Don’t kid yourself that retirement planning is for those nearing retirement; the decisions you make early on in your life have the greatest impact on your investment. The sooner your plan kicks off, the longer your investment period, with more contributions and more time for the power of compounding to work its magic.
“Current financial pressure, the instant gratification culture and the propensity to live in the moment means that for many, retirement planning is simply not a priority,” says Wanita Isaacs, investor education manager at independent African asset manager Allan Gray. “As a result, only a small minority of us can afford to retire comfortably.”
To plan effectively, you have to know how much you’ll need. Start with this simple calculation: look at your current budget and decide how you want or expect each item to change when you retire. This will give you an idea of the percentage of your salary you’ll need as an income during retirement.
- Do you expect to own your own home having paid off your bond? If so, you can remove home payments from your budget. If you expect of buy or rent a bigger home between now and when you retire, you’ll need to increase your allocation for housing.
- Will your car be paid off or are you planning to buy an expensive car that will need to be paid off during retirement?
- Medical expenses. As you get older, your doctor’s visits, medication and medical aid contributions are likely to start increasing. In addition, medical inflation is usually higher than the average inflation. Currently it’s 3% higher.
- Will you still need to pay your children’s or grandchildren’s school fees? Education inflation is typically around 4% higher than the average inflation.
Once you’re clear on how much income you’ll need in retirement, you’re ready to start planning how to get there. Firstly you need to consider how long you have until you retire and how much you can afford to save after other essentials. The longer you have, the less you’ll have to save on a monthly basis to reach your goal. If you can only afford to set aside a small amount, you need to consider retiring later.
Then, you need to think about how much risk you can stomach, as this will affect your decision about how much of your monthly savings to allocate to each asset class. Equities have historically provided the greatest returns over the long term, but at higher levels of risk than bonds and property. On the surface, cash appears risk-free, but remember that inflation is constantly eroding the purchasing power of your capital. So while it’s highly unlikely you’ll lose your capital if it’s sitting in the bank, the amount of interest you’ll earn on it doesn’t always beat inflation and means your money effectively loses value in the long run. Consider what range of potential after-inflation investment returns you could expect given your asset allocation or unit trust decisions.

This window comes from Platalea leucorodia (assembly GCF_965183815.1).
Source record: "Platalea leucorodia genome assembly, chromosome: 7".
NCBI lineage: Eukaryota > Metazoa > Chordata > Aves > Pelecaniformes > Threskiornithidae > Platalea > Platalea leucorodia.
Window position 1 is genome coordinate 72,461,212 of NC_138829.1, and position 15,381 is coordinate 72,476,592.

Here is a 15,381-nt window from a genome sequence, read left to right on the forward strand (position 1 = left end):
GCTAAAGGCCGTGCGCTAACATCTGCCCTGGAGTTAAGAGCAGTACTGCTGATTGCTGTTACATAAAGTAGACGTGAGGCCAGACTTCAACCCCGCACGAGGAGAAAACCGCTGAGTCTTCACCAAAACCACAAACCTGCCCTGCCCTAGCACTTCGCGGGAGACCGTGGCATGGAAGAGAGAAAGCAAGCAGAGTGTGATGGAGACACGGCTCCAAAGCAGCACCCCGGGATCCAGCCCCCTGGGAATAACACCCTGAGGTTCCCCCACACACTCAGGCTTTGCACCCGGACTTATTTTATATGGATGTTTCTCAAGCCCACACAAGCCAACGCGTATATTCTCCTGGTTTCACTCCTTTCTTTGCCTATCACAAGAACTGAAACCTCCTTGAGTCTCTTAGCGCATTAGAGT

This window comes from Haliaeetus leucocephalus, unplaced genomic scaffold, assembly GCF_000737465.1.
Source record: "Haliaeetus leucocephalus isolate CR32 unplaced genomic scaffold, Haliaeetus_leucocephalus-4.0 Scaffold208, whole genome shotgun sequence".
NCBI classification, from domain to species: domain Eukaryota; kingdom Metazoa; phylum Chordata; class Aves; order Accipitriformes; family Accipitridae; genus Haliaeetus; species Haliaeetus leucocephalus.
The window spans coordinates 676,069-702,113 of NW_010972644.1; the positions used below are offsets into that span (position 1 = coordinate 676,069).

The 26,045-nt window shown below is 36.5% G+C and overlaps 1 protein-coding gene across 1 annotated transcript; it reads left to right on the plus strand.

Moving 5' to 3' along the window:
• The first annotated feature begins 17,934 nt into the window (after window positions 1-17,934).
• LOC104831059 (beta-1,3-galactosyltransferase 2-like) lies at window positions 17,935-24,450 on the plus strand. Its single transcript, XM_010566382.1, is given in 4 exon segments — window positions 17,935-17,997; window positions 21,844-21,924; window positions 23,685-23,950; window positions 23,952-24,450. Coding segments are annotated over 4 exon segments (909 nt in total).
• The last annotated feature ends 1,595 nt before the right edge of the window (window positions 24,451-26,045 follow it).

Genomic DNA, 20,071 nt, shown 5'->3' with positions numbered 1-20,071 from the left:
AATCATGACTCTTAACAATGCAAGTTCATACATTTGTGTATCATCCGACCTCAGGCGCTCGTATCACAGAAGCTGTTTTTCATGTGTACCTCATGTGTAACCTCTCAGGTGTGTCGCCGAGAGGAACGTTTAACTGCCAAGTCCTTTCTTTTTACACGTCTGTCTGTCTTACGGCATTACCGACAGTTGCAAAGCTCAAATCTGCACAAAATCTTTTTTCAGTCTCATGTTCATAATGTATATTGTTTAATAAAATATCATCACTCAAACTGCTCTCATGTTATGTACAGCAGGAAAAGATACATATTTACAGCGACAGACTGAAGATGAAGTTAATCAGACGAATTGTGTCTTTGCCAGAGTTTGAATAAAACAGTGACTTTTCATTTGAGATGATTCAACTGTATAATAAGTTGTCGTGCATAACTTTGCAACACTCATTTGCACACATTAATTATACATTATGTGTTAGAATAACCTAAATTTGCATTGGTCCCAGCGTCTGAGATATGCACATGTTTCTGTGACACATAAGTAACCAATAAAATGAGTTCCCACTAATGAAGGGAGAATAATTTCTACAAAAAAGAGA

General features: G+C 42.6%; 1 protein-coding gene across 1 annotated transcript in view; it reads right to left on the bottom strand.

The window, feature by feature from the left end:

If you’re uncomfortable making your own asset allocation decisions, you can invest in an asset allocation unit trust, such as a balanced fund, where the investment manager makes the asset allocation decisions on your behalf.
Finally consider using a government-approved retirement savings product, such as a retirement annuity, which offer great tax benefits. But make sure you do your research as you usually cannot access your investment until retirement.
Making investment decisions is complex. Consider speaking to an independent financial adviser to help you design and maintain a plan best suited to your circumstances.
“A good investment plan is tailored to your personal circumstances. If you’ve missed the opportunity of starting to save when you started working, or you currently can’t afford to put away as much as you need to, your plan could be adapted to a later retirement date or larger contributions when you can afford to increase them,” says Isaacs.
“Once your plan is in place, review it annually and change your contributions as appropriate,” Isaacs concludes.
Thandi joined Allan Gray in 2008. She is a senior member of the distribution team having previously worked in legal and compliance and marketing in the financial services sector. Thandi completed her Masters of Business Law at the University of KwaZulu-Natal and is an admitted attorney.